The Consequences of Over-Aggressive Pruning
1 month ago Nebby 0
Source: My Bonsai Obsession Blog.
Although I’ve been known to do a trunk chop from time to time (with mixed results), when I chop my trees I often err on the side of caution, cutting back to the lowest branch and waiting for back-budding before cutting back further. It slows the progress, but it’s a safeguard against disaster.
When my succulent cuttings didn’t sell in October 2017, however, I decided to throw caution to the wind with them, leaving only minimal foliage on one of the thinner cuttings and none at all on the rest of them. On the advice of a senior member of my club I’d done a similar chop on another thick succulent a few years back and, though the tree’s recovery was slow, the result was satisfactory. I had no reason to suspect that things would turn out differently this time.
Perhaps October (late spring) wasn’t the best time of year for this operation. Perhaps I did something else wrong. I just know that where the two thicker trees were concerned, things did not go to plan.
The thinner trees quickly produced masses of new growth everywhere, with only minimal die-back, allowing me to remove excess new buds within weeks.
|November 2017 – not much to do on this pair|
The first pair didn’t need much work, but the one below was getting quite top heavy so I cut it back hard. I also removed the dead branch on the left.
|November 2017 – before|
|November 2017 – after|
The thicker trees were a lot slower to respond. By November they were showing signs of die-back on important branches, with little new growth high up and lots of tiny new buds at the base.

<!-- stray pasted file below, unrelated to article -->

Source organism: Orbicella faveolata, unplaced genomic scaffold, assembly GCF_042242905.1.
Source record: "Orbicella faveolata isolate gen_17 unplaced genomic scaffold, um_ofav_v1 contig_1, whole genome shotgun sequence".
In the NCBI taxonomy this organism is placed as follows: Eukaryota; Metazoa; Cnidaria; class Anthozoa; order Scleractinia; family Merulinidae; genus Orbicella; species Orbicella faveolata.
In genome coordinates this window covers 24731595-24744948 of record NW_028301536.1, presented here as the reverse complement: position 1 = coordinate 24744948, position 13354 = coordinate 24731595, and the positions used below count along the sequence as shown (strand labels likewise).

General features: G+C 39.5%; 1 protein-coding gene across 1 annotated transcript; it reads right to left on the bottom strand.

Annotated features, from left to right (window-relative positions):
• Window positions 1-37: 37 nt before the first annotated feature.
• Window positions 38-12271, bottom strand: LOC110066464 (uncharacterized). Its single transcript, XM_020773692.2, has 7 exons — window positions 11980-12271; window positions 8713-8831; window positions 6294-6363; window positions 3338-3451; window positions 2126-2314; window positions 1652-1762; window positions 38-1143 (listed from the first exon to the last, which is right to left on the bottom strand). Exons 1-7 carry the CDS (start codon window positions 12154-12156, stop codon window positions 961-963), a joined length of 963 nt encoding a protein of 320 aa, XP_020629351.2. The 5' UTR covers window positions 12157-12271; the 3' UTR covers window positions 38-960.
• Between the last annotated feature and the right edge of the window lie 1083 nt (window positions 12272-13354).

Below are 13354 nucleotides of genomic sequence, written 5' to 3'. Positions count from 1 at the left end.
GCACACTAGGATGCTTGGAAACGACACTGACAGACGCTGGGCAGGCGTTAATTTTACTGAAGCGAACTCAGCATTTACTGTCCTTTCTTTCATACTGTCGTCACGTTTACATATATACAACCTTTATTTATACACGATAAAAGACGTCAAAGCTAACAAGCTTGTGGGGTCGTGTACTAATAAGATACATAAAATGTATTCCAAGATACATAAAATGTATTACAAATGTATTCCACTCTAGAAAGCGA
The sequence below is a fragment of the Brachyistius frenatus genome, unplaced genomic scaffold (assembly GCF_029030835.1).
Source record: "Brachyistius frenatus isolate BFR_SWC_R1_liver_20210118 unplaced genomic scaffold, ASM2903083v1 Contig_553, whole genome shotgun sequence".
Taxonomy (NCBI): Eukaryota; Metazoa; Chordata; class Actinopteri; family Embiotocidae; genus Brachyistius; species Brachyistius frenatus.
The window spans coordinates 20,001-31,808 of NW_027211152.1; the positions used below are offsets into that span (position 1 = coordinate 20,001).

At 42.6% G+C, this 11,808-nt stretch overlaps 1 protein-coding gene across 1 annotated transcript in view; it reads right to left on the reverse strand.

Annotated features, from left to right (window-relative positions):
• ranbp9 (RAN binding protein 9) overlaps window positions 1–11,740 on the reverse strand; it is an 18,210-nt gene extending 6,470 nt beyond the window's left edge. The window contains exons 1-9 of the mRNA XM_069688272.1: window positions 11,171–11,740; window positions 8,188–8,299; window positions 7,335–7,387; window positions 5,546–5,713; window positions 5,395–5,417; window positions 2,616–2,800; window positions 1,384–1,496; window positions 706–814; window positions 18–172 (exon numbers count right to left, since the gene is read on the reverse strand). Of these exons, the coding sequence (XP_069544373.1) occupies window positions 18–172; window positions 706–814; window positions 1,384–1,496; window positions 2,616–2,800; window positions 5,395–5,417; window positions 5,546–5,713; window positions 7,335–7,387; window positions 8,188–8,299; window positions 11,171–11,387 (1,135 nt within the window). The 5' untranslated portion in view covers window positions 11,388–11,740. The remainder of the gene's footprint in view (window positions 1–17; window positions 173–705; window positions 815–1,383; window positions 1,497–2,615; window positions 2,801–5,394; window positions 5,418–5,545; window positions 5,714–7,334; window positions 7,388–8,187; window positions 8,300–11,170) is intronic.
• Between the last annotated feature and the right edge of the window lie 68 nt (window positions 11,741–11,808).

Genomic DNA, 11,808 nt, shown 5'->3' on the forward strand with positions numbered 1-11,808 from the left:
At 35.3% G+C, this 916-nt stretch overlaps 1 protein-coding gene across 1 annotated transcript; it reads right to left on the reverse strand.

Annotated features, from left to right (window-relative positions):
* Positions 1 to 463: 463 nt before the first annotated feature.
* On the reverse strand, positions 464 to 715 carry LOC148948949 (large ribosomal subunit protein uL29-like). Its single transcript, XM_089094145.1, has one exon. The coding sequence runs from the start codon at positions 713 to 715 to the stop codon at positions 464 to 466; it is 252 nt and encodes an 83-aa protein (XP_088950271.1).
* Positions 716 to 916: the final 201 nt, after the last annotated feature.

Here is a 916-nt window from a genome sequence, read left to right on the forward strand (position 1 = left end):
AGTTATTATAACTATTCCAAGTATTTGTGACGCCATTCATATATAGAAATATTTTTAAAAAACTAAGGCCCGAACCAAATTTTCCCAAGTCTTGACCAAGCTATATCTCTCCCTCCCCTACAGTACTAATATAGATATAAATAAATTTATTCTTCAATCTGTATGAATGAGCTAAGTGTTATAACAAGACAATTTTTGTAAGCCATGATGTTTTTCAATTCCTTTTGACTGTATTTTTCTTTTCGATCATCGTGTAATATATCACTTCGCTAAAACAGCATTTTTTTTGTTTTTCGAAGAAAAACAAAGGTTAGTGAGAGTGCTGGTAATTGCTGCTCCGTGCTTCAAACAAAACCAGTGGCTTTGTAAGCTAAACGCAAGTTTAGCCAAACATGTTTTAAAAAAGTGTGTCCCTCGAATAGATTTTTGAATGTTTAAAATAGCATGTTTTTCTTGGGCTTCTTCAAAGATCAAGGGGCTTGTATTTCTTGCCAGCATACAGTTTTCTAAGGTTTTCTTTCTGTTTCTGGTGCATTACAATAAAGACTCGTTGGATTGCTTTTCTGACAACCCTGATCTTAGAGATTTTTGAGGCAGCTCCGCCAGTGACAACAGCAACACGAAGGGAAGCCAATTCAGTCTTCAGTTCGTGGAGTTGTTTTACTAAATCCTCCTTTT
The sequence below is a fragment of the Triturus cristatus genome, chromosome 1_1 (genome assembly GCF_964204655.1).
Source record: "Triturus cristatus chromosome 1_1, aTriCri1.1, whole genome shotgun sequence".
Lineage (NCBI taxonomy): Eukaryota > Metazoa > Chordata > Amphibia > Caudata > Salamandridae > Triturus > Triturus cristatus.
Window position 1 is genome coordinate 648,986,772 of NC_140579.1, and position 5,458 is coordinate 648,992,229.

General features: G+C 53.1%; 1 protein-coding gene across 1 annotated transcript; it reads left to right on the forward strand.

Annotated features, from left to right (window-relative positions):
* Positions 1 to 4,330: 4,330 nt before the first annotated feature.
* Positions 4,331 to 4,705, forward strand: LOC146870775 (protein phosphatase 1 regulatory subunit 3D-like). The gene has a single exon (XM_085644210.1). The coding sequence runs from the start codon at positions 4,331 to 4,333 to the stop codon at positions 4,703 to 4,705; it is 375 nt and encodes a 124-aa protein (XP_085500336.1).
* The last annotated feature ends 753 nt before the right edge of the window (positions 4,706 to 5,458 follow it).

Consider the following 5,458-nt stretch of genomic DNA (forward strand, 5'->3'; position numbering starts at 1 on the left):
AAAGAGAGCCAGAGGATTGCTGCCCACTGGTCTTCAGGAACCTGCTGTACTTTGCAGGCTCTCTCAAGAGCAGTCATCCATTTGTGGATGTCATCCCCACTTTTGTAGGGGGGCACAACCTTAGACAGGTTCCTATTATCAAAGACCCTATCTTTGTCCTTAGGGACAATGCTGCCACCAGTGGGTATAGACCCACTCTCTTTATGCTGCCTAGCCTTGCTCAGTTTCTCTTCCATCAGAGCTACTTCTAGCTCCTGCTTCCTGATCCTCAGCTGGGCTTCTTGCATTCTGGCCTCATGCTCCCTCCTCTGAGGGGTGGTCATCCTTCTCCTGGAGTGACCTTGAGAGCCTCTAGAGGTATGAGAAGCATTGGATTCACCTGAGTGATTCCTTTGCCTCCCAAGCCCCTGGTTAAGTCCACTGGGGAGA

|November 2017 – little new growth with nothing high up|
|Detail of the base of the above tree|
|November 2017 – little high growth and dying branch at base. New buds at
base not shown.
Perhaps if I’d removed some of the lowest buds I’d have got better growth higher up. Then again the trees might have died and, though they weren’t trees I really wanted, I didn’t want to take that chance. I hate killing trees.
By early January the thinner trees were doing really well.
Unfortunately, while the new buds at the base were growing strongly, the trunks of the two thicker trees had continued to decline. By now the thick branch at the base of this tree had deteriorated so badly that it snapped off with no effort, leaving a rotting hole which I attempted to carve away.
|January 2018 – hole where branch had snapped off, before carving.|
I was beginning to suspect that the entire trunk would be lost and developments over the past month make it seem my fears are justified.
|February 2018 – carved hole, one month later.|
The other one isn’t looking much better, though there’s no rot, so part of the trunk may survive.
As I’m trying to cut down on the number of trees in my collection, I put the two thicker trees on my club’s raffle table last Saturday. While they’ll never be the trees I’d hoped they would be, in time someone may be able to develop them into decent clump style trees.
As for the remaining trees, I’m contemplating putting those on the raffle table too. Given their better condition I may do it in April, when my club is hosting an all day meeting attended by members of the other clubs in the region.